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Hunger Today. Meeting the Challenge. Facing the Facts. A full-time minimum wage job earns $14,768 per year or $284 per week. Poverty level for a family of four is about $23,000 or about $442 per week. Average food stamp allocation is $275 per month ($63 per week) for a family of four.

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Hunger Today

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Hunger today

Hunger Today

Meeting the Challenge


Facing the facts

Facing the Facts

  • A full-time minimum wage job earns $14,768 per year or $284 per week.

  • Poverty level for a family of four is about $23,000 or about $442 per week.

  • Average food stamp allocation is $275 per month ($63 per week) for a family of four.

  • The average salary in Rockland is $911 per week. That number is trending down.

  • Minimum wage salary is 31% of average salary.


What are we facing

What Are We Facing?

  • 49 million people in the U.S. lived in food insecure households in 2008. That’s 15% of population and includes 16 million children. It represents an increase of 11% over 2007!

  • There are likely to be between 33,000 and 45,000 food insecure in our county. New York and national statistics vary somewhat.

  • In New York, 2.7 million people live in poverty.


What about new york

What About New York?

  • As of three years ago, there were 2.1 million Emergency Food Program clients.

  • 43% of eligible New Yorkers participate in Food Stamp programs. 34,000 Rocklanders receive Food Stamps.

  • 30% of working families in New York do not earn enough to cover basic needs.


What do they do

What do they Do?

  • 55% of food insecure households (27 million people) participated in one of the three federal food programs (Supplemental Nutrition Assistance Program, National School Lunch Program and Supplemental Nutrition Program for Women, Infants and Children).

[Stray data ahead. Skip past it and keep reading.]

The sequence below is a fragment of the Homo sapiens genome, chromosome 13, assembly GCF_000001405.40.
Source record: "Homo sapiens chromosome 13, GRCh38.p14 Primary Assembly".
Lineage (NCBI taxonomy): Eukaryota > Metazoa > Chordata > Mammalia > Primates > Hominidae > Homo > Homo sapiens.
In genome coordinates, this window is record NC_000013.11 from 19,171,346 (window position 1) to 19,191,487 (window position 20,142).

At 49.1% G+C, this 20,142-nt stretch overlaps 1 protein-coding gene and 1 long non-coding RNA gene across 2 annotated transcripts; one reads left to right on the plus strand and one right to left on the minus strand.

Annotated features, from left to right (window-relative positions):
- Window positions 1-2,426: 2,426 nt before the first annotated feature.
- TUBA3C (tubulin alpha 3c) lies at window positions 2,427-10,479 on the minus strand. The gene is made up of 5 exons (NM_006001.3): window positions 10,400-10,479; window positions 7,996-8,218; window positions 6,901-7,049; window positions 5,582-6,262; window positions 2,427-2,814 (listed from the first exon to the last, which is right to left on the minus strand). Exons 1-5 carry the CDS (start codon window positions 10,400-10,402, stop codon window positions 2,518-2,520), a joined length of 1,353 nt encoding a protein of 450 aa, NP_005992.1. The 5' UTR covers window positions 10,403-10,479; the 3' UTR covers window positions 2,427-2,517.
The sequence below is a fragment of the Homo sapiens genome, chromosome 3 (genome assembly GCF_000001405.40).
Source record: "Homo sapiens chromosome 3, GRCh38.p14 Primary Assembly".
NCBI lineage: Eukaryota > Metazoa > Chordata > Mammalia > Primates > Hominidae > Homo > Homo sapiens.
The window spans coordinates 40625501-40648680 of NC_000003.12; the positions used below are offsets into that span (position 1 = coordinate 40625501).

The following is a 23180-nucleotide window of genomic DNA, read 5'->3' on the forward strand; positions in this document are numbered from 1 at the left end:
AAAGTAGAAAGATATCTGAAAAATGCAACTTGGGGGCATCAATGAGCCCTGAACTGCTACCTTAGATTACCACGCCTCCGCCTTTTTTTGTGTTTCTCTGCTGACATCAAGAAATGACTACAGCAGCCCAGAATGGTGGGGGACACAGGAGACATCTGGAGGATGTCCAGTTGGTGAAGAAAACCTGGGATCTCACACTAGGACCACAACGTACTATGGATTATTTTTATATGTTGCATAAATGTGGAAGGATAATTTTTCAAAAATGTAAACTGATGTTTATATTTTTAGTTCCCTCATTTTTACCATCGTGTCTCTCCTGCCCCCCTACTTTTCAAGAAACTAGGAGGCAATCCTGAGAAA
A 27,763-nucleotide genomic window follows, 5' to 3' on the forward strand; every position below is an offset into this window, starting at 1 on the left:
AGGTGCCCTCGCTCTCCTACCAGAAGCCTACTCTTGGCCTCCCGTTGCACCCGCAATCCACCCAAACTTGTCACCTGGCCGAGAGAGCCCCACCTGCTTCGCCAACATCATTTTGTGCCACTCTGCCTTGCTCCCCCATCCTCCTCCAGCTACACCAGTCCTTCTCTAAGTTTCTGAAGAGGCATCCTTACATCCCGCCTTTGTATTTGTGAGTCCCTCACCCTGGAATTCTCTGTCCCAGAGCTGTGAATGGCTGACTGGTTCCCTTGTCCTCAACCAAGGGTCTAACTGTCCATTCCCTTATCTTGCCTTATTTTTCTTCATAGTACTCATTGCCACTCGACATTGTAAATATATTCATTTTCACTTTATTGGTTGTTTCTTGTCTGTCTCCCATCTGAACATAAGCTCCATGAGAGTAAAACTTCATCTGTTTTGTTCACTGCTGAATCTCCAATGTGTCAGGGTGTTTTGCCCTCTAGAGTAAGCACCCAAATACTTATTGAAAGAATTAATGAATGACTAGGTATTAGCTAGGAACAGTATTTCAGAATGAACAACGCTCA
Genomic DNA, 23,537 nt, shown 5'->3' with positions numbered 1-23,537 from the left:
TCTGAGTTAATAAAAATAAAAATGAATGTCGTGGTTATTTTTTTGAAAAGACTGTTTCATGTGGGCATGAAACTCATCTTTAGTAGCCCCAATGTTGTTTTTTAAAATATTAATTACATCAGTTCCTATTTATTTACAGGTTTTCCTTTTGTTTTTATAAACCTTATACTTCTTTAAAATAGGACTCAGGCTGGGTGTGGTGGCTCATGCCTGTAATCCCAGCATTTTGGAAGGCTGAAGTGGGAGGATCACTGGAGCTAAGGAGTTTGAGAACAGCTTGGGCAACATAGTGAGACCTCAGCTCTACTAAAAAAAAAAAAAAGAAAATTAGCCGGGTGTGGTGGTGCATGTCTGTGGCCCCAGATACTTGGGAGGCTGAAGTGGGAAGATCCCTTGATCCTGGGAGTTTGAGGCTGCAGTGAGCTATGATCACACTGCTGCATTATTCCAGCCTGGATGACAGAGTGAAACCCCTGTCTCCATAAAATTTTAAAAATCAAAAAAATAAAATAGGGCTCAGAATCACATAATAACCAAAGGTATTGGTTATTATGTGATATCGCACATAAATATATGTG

• New York has drastically reduced the number of people that have not taken advantage of programs.


How does that impact feeding programs

How Does that Impact Feeding Programs?

  • Demand was up 25-40% from 2007-2008.

    • People to People’s demand has nearly doubled since then.

    • Many food banks and pantries have seen that kind of increase.

  • Donations were up only 18% during that period and we are now experiencing the first reduction in philanthropy nationwide since 1955.

  • That creates a national shortfall and crisis.


It gets worse

It Gets Worse

  • 30% of EFP clients have someone in the household who is sick.

  • One-third face interruption in utilities.

  • More than a third must choose between paying for housing and food.

  • One quarter choose between food and medical care.


It s tough on efps

It’s Tough on EFPs

  • Between 2002 and 2006, New York EFPs saw an increase of 75% in the number of clients—and those were good years.

  • Increase in the number of children using EFPs in the summer months when school programs drop in volume.

  • 55% of food pantries in New York had to turn away people due to food shortages one or more times.


Observations

Observations

  • “Trying to end hunger with food drives is like trying to fill the Grand Canyon with a teaspoon,” Joel Berg.

  • “It’s nearly impossible to live at the food stamp budget with children if you like living indoors,” Daily News reporter Heidi Evans.

  • People without resources are less able to follow nutritional guidelines and thus more likely to be malnourished.

  • Everyone wants to stamp out hunger. Nobody is for it. So how come we haven’t done it?


We need to make a change in our philosophy

We Need to Make a Change in Our Philosophy

  • We have to remember that it is possible to solve the dilemma of hunger in our community.

  • It requires increased funding as well as creative and inspired thinking to do things differently.

  • We have to accept that cash is more valuable to us than food donated.

  • A dollar donated in cash yields 7 times more food than a dollar donated in food.


People to people s successful 2009

People to People’s Successful 2009

  • Responded to all the need that came our way.

  • Made the transition from small effort to large organization.

  • Increased the visibility of our organizations and our mission.

  • Made successful inroads in the county government.

  • Brought the message of hunger to the media and to people that had no idea of the severity of it.


Towards a successful 2010

Towards A Successful 2010

  • Understand that we need to complete our conversion to a critical need provider with a voice in all areas of our community.

  • Enhance the way we provide our services at our facilities—staff must realize the importance of our mission and how it has changed over the years.


We can defeat hunger here

We CAN Defeat Hunger HERE

  • We have all been strong opponents of hunger. Let’s go further. Joel Berg says $24 billion would cure hunger in the U.S.

  • We have a clarity about the importance of our mission.

  • Incorporate new ideas and new ways to feed people who need it.

  • Press government.

  • The money saved from eliminating decreased productivity and hunger-related health care costs would be way more than enough to eradicate hunger in the U.S.!


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